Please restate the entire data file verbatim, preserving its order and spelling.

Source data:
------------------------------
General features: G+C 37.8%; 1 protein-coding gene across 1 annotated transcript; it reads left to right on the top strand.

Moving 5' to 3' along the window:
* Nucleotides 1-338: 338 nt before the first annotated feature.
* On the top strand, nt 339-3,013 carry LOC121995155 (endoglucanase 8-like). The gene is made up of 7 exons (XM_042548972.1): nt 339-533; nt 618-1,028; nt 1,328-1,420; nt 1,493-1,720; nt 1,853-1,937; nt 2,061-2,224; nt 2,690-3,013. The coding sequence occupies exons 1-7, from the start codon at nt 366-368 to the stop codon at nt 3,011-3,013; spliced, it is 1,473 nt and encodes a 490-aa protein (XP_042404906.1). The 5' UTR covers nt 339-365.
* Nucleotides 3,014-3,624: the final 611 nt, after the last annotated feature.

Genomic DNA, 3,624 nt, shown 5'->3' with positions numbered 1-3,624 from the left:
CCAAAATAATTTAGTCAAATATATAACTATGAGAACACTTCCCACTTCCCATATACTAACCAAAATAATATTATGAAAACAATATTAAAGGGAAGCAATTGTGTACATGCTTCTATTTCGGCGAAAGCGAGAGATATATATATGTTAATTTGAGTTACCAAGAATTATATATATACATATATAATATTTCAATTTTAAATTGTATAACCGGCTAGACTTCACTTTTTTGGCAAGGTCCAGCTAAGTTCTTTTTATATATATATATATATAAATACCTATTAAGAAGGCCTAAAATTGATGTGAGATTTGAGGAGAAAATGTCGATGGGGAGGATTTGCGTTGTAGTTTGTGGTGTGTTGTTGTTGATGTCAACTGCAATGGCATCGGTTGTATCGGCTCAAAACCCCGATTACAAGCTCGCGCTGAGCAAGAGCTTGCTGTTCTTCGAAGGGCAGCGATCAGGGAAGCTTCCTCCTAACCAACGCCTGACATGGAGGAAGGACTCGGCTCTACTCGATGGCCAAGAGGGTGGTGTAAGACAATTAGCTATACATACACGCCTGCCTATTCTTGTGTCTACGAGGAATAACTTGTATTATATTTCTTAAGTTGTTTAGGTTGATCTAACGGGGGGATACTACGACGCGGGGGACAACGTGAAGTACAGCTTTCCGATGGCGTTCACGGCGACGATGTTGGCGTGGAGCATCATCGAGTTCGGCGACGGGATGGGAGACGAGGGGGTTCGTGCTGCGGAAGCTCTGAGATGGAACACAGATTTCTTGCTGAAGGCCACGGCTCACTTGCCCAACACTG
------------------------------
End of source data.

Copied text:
General features: G+C 37.8%; 1 protein-coding gene across 1 annotated transcript; it reads left to right on the top strand.

Moving 5' to 3' along the window:
* Nucleotides 1-338: 338 nt before the first annotated feature.
* On the top strand, nt 339-3,013 carry LOC121995155 (endoglucanase 8-like). The gene is made up of 7 exons (XM_042548972.1): nt 339-533; nt 618-1,028; nt 1,328-1,420; nt 1,493-1,720; nt 1,853-1,937; nt 2,061-2,224; nt 2,690-3,013. The coding sequence occupies exons 1-7, from the start codon at nt 366-368 to the stop codon at nt 3,011-3,013; spliced, it is 1,473 nt and encodes a 490-aa protein (XP_042404906.1). The 5' UTR covers nt 339-365.
* Nucleotides 3,014-3,624: the final 611 nt, after the last annotated feature.

Genomic DNA, 3,624 nt, shown 5'->3' with positions numbered 1-3,624 from the left:
CCAAAATAATTTAGTCAAATATATAACTATGAGAACACTTCCCACTTCCCATATACTAACCAAAATAATATTATGAAAACAATATTAAAGGGAAGCAATTGTGTACATGCTTCTATTTCGGCGAAAGCGAGAGATATATATATGTTAATTTGAGTTACCAAGAATTATATATATACATATATAATATTTCAATTTTAAATTGTATAACCGGCTAGACTTCACTTTTTTGGCAAGGTCCAGCTAAGTTCTTTTTATATATATATATATATAAATACCTATTAAGAAGGCCTAAAATTGATGTGAGATTTGAGGAGAAAATGTCGATGGGGAGGATTTGCGTTGTAGTTTGTGGTGTGTTGTTGTTGATGTCAACTGCAATGGCATCGGTTGTATCGGCTCAAAACCCCGATTACAAGCTCGCGCTGAGCAAGAGCTTGCTGTTCTTCGAAGGGCAGCGATCAGGGAAGCTTCCTCCTAACCAACGCCTGACATGGAGGAAGGACTCGGCTCTACTCGATGGCCAAGAGGGTGGTGTAAGACAATTAGCTATACATACACGCCTGCCTATTCTTGTGTCTACGAGGAATAACTTGTATTATATTTCTTAAGTTGTTTAGGTTGATCTAACGGGGGGATACTACGACGCGGGGGACAACGTGAAGTACAGCTTTCCGATGGCGTTCACGGCGACGATGTTGGCGTGGAGCATCATCGAGTTCGGCGACGGGATGGGAGACGAGGGGGTTCGTGCTGCGGAAGCTCTGAGATGGAACACAGATTTCTTGCTGAAGGCCACGGCTCACTTGCCCAACACTG